The Mongolian death worm (Mongolian: олгой-хорхой, olgoi-khorkhoi, “large intestine worm”) is a creature alleged to exist in the Gobi Desert.
The creature first came to Western attention as a result of Roy Chapman Andrews’s 1926 book On the Trail of Ancient Man. The American paleontologist was not convinced by the tales of the monster that he heard at a gathering of Mongolian officials: “None of those present ever had seen the creature, but they all firmly believed in its existence and described it minutely.”
In 1983 a specimen of Tartar sand boa (Eryx tataricus) was shown to locals who claimed to have seen “olgoi-khorkhoi” and they confirmed that this was the animal they called “olgoi-khorkhoi”
The worms are purportedly between two and five feet long (60 cm to 1.5 meters) and are thick-bodied.
In On the Trail of Ancient Man, Andrews cites Mongolian Prime Minister Damdinbazar who in 1922 described the worm:
It is shaped like a sausage about two feet long, has no head nor leg and it is so poisonous that merely to touch it means instant death. It lives in the most desolate parts of the Gobi Desert.
In 1932, Andrews published this information again in the book The New Conquest of Central Asia, adding: “It is reported to live in the most arid, sandy regions of the western Gobi.” Andrews, however, did not believe in the creature’s existence.
Habitat and behavior
The worm is said to inhabit the western or southern Gobi. In the 1987 book Altajn Tsaadakh Govd, Ivan Mackerle described it as travelling underground, creating waves of sand on the surface which allow it to be detected. The Mongolians say it can kill at a distance, either by spraying a venom at its prey or by means of electric discharge. They say that the worm lives underground, hibernating most of the year except for June and July, when it becomes active. It is also reported that it most often comes to the surface when it rains and the ground is wet.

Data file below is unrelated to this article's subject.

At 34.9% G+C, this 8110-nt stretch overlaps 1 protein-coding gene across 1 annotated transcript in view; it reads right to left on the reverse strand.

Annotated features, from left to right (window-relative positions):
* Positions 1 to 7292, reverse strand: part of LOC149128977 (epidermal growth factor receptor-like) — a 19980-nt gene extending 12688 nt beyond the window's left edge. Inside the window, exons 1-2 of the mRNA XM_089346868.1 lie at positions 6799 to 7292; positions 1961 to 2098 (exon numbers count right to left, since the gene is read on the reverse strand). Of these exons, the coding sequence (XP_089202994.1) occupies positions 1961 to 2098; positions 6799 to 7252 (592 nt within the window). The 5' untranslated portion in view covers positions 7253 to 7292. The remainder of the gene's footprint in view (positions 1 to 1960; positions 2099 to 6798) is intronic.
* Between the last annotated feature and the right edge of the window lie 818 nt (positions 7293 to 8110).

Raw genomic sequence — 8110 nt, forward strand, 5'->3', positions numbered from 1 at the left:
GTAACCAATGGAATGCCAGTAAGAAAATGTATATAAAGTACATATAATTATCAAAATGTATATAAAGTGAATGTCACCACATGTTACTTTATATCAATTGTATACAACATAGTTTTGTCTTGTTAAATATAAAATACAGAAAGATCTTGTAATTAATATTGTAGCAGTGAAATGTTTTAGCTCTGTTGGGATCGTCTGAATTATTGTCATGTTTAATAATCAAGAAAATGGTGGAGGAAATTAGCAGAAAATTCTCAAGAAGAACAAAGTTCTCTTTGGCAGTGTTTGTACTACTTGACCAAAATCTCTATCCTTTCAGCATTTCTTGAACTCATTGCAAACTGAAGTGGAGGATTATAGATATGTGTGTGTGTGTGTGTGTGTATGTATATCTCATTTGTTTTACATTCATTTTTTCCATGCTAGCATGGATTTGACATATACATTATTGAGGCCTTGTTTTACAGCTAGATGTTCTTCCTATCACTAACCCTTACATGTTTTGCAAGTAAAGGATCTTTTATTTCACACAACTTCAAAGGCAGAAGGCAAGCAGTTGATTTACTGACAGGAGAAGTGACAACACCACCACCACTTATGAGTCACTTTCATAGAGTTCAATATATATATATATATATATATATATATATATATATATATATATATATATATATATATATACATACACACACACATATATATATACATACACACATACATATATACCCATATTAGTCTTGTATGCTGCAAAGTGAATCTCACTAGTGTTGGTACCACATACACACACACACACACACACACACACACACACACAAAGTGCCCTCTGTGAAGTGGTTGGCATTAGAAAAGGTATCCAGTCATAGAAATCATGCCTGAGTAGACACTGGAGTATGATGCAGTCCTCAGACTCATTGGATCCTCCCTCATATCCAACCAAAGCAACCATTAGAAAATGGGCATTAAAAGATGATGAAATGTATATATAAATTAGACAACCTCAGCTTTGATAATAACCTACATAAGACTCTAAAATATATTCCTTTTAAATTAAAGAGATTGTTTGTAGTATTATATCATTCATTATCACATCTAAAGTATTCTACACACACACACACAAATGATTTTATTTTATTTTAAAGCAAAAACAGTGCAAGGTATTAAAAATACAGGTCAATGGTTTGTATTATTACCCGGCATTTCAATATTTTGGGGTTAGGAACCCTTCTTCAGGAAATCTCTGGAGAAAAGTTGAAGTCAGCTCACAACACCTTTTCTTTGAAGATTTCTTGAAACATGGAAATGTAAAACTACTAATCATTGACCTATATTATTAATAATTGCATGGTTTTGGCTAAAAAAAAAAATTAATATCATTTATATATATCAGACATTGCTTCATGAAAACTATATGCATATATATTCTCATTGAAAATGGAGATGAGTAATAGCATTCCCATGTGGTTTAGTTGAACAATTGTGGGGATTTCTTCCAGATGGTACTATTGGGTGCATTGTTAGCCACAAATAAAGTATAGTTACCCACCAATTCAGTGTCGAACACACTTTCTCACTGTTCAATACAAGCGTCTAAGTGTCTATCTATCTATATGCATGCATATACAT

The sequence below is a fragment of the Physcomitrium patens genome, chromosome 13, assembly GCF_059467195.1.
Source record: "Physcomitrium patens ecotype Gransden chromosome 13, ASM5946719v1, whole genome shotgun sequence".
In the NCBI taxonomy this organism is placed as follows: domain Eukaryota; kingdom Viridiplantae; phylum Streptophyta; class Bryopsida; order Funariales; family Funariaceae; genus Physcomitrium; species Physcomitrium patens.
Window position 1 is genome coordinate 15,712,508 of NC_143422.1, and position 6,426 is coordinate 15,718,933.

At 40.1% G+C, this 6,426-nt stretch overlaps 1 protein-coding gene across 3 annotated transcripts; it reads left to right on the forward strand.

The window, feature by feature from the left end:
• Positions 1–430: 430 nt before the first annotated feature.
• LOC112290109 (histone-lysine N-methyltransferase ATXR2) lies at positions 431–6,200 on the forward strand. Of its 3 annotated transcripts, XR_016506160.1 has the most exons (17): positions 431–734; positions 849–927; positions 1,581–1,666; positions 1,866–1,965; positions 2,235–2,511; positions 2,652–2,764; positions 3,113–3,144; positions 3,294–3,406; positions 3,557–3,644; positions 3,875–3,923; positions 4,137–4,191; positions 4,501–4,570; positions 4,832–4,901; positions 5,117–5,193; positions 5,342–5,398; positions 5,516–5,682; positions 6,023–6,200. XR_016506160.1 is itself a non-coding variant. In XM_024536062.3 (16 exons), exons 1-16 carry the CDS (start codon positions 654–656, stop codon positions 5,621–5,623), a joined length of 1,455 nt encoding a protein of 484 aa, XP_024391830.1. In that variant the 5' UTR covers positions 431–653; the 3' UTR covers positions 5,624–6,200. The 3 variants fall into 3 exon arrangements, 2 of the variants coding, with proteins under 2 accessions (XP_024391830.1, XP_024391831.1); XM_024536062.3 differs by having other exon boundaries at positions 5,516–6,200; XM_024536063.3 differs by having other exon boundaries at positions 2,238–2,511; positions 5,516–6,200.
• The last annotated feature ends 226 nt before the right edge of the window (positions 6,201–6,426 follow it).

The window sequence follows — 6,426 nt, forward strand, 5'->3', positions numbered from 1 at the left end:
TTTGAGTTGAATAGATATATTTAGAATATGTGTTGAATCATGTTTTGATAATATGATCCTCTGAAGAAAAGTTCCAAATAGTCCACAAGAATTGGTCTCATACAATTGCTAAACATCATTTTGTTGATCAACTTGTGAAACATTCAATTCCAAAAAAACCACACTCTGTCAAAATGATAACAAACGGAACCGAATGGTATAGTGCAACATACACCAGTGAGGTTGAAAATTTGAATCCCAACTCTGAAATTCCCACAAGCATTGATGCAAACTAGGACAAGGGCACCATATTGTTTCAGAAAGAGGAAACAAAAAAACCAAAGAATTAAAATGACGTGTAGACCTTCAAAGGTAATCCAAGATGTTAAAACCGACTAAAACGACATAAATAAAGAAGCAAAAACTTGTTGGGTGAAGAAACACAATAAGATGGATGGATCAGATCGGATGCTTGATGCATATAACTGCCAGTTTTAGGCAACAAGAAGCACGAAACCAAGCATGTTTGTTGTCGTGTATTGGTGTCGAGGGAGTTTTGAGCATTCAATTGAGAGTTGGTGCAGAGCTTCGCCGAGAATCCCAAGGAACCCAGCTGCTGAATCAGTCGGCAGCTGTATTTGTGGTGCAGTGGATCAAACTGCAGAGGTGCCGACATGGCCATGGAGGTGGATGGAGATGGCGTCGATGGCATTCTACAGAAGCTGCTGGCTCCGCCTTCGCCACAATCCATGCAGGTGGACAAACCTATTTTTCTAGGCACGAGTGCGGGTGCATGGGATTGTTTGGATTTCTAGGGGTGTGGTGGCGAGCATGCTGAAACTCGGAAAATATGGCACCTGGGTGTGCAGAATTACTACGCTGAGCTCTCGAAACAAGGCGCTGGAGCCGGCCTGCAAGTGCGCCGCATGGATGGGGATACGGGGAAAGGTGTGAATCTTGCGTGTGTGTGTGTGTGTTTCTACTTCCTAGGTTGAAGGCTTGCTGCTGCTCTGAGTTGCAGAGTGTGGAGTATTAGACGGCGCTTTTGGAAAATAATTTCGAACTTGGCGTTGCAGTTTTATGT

The Mongolians believe that touching any part of the worm will cause almost instant death and tremendous pain. It has been told that the worm frequently preyed on camels and laid eggs in its intestines, and eventually acquired the trait of its red-like skin. Its venom supposedly corrodes metal and local folklore tells of a predilection for the color yellow. The worm is also said to have a preference for local parasitic plants such as the goyo.
In 1990 and 1992, Ivan Mackerle led small groups of companions into the Gobi Desert to search for the worm. Inspired by Frank Herbert’s novel Dune, in which giant fictional sandworms could be brought to the surface by rhythmic thumping, Mackerle constructed a motor-driven “thumper” and even used small explosions to try to find it.
In 2005, zoological journalist Richard Freeman of the Centre for Fortean Zoology mounted an expedition to hunt for the death worm but came up empty-handed. Freeman’s conclusion was that the tales of the worm’s powers had to be apocryphal, and that reported sightings likely involved an unknown species of worm lizard or amphisbaena.
Reality-television series Destination Truth conducted an expedition from 2006–2007.
A New Zealand television entertainment reporter, David Farrier of TV3 News, took part in an expedition in August 2009 but came up empty-handed as well. He conducted interviews with locals claiming to have seen the worm and mentioned on his website that the sightings peaked in the 1950s.
The series Beast Hunter, hosted by Pat Spain on the National Geographic Channel, featured an episode on the disputed existence of the creature as well.
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